Her menu offers a selection of raw, cold, and hot small plates to start and a selection of mains and sides. It is problematic only in that everything sounds great and you'll have a hard time figuring out what not to order.

While working through what we would eliminate, Susie mentioned she was not interested in the veal feet, but when cubes of crispy fried something or other came out to the table as amuse bouche, she had this to say: "Yum-A-Rama." Turns out, Susie does like veal feet. (Fried and crispy veal feet, that is.) And so did I.

We decided on a few raw fish dishes to start. A carpaccio of fluke ($12) was served on a long amber glass plate that made the pearly fish shimmer, as if lit by a glowing fire from underneath. The fluke slivers were marinated and topped with kelp—a sort of chewy seaweed that was a nice textural counterpoint to the silky fish. We also had a fun and fat toro tuna roll, filled with creamy diced toro and white kimchi wrapped up as maki ($8). Octopus ($12) will taste familiar to fans of Korean food. It's got that sweet, hot, spicy, pungent Korean flavor festival happening. Slices of tender octopus are tossed with grapes, slivered peppers and red onion in a sweet chili sauce. I loved Ms. Yang's version of bibimbob ($8)—a long rectangle of sticky rice topped with a hot and runny egg yolk, and a mound of sautéed mushrooms swiped with red chile sauce and drizzled with black sesame dressing. You might order two of these. I also loved the Kimchi pizza ($8), which many of you are probably making faces at right now. I encourage you to try it. It's like a spicy pizza—a super thin buttery crust gets topped with spicy-as-all-get-out kimchi, under a gratin-like layer of pecorino romano and a dusting of ground pine nuts. It's better than it sounds.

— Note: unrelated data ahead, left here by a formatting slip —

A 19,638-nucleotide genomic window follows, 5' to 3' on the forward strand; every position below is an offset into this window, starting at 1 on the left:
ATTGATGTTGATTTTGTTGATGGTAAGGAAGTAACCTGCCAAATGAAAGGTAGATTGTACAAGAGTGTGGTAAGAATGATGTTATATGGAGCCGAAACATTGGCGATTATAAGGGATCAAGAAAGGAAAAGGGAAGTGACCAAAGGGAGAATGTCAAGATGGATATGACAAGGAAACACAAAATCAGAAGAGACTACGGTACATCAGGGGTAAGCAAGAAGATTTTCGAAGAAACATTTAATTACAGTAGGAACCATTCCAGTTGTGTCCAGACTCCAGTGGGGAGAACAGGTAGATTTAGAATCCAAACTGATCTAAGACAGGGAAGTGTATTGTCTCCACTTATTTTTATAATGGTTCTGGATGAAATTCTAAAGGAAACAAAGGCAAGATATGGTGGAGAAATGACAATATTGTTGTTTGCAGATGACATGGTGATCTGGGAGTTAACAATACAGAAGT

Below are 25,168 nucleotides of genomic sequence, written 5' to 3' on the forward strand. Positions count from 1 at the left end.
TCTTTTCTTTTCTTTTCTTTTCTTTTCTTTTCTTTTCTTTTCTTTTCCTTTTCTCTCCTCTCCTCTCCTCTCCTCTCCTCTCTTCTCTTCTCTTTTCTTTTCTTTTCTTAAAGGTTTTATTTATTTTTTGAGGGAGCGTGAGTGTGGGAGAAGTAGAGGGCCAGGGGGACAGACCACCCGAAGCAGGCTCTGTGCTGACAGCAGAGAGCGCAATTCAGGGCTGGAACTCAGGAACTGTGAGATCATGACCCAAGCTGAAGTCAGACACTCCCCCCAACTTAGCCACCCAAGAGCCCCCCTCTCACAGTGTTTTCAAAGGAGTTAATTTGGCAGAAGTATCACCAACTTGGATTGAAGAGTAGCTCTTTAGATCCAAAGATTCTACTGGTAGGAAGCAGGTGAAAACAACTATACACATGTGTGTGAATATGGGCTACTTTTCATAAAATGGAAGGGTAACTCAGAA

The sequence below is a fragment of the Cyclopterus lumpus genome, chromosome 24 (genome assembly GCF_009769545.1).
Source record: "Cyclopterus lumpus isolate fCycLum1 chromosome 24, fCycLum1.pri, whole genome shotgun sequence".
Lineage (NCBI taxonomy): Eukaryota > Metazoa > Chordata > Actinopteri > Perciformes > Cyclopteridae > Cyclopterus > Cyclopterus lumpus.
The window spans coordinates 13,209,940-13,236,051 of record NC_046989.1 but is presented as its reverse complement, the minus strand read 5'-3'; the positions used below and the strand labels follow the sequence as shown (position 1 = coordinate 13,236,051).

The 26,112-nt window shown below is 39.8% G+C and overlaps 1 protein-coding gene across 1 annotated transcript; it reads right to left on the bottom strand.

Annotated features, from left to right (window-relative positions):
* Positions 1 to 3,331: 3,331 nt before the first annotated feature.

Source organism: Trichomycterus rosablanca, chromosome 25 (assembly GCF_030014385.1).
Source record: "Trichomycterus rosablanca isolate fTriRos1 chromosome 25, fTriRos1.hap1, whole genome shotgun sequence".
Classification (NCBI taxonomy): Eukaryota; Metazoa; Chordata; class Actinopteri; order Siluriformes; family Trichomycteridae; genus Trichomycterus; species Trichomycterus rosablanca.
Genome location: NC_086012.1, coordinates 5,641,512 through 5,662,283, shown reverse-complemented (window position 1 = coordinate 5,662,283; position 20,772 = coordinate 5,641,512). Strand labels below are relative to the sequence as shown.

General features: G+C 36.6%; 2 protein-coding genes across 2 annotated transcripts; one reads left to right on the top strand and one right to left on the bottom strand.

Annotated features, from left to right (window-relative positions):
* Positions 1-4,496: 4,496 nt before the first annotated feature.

Pine nuts were a staple of Korea's Palace cuisine and they are found all over Ms. Yang's innovative Korean-accented menu, including the next dish we ordered—the beef ($14)— sliced impossibly thin and dusted in sweet rice flour and flash-fried. The floppy paper-thin slices are topped with pine nuts and sprouts and set in a spicy mustard sauce. While it is not as attractive to look at as most of Ms. Yang's dishes, this ugly duckling was delicious.

Main courses were just smashing—gorgeous to look at and immensely satisfying to devour. The pork belly ($24)—braised until creamy, hot, and melting—is served in a tall bowl the shape of a nun's habit, bedded on a sweet almost gingery millet risotto with white kimchi. I loved it. Then again, pork belly is a dish I rarely dislike. (My Jewish grandmothers would not be happy to read this. Luckily they don't do the interet.) Since we are on pork belly, I must also plug April Bloomfield's pork belly with chickpeas at The Spotted Pig. A totally different take on the beast's tender underbelly, but equally deserving of attention and multiple orders.